Glorious Malone’s builds niche in headcheese

Glorious Malone’s Fine Sausage Inc.
300 W. Walnut St., Milwaukee
Industry: food
Employees: 10

Glorious Malone’s Fine Sausage Inc. in Milwaukee makes an unusual delicacy that’s popular in many cultures — headcheese.

What is it exactly? Pork head meat that’s boiled and mixed with spices, then molded into soft blocks.

While one version of headcheese is popular in the German culture, Glorious Malone’s uses a family recipe with southern U.S. roots, said owner and president Daphne Jones.

“My parents used to make it all the time for friends and relatives on holidays,” Jones said. “It’s the best of its kind.”

Her parents started selling vegetables and their popular headcheese out of a truck in the 1960s.

“(My father) would go to all the local taverns and sell headcheese to them,” Jones said.

They eventually opened a grocery store, and over the years the company began to focus on just headcheese production.

The company gets the pork meat frozen from a supplier, so employees at Malone’s first defrost and clean the meat.

Then, it is put into cages and boiled to 200 degrees in a large vat. The meat is next put through a grinder and then mixed with a secret blend of spices.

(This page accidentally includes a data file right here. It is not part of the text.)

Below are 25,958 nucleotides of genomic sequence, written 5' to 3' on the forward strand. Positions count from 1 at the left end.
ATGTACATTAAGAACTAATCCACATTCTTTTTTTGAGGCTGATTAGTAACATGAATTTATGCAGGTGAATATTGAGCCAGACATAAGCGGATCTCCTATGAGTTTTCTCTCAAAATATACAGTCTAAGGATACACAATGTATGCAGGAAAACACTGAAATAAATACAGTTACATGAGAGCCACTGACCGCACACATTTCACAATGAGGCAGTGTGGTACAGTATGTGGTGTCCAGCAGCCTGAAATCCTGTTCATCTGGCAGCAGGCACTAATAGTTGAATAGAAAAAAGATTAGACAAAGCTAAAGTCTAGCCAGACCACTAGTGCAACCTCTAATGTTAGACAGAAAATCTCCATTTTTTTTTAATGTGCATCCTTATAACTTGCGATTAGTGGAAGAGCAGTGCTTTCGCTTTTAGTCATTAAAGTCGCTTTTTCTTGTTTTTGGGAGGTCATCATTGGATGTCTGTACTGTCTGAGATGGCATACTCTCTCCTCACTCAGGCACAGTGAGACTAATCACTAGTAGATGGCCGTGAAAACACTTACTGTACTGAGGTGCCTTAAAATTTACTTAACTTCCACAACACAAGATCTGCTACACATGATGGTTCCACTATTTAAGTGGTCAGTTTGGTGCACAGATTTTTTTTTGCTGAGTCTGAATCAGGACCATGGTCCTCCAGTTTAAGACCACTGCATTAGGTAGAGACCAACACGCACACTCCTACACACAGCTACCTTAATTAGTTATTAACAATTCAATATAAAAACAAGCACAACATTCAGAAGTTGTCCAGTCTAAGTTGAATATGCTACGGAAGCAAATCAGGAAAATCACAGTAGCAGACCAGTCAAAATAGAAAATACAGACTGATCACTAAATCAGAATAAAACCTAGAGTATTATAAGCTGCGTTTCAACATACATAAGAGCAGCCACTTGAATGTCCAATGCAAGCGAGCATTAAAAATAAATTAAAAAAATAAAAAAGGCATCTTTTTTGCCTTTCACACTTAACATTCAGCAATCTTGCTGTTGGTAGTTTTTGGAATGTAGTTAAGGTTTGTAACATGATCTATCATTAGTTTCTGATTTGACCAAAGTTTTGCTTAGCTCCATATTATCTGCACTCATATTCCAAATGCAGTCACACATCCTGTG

Once the liquid mixture is complete, it is poured into square pans, smoothed and moved to a blast chiller to set.

“We want to get it below 32 degrees, but we don’t want it to freeze,” Jones said.

The completed headcheese has a soft, cheese-like texture. It is cut into a variety of sizes—larger for delis and in smaller sizes for consumers.

Glorious Malone’s runs a 5:30 a.m. to 2:30 p.m. shift every day, during which employees make four product batches.

The headcheese is sold in several area Piggly Wiggly, Roundy’s Supermarkets and Sentry Foods stores.

“As long as I’m in these chains, I can approach any other location,” Jones said.

Glorious Malone’s has grown locally over the years through word of mouth. It now has annual revenue of about $1.5 million.

Jones, who became president in 2006, has embraced the local food movement in Milwaukee by marketing to restaurants like Maxie’s Southern Comfort, which put a headcheese hush puppies dish named after her on the menu.

In addition, Jones is working to expand the company’s reach through online ordering and new meat products: smoked sausage, rag bologna and pate. She is working with brokers and distributors to gain a national and global presence.

Jones has also kept the company connected to its roots. She renamed the company after her pioneering mother, Glorious Malone, when she passed away in 2007.

“She became the first African-American woman to be licensed by the USDA,” Jones said.

Glorious was inducted into the Wisconsin Meat Industry Hall of Fame in 2011.

“My mission is to continue the tradition. Take it as far as we can take it,” Jones said. “I want to help get it through the next generation, to keep it going.”

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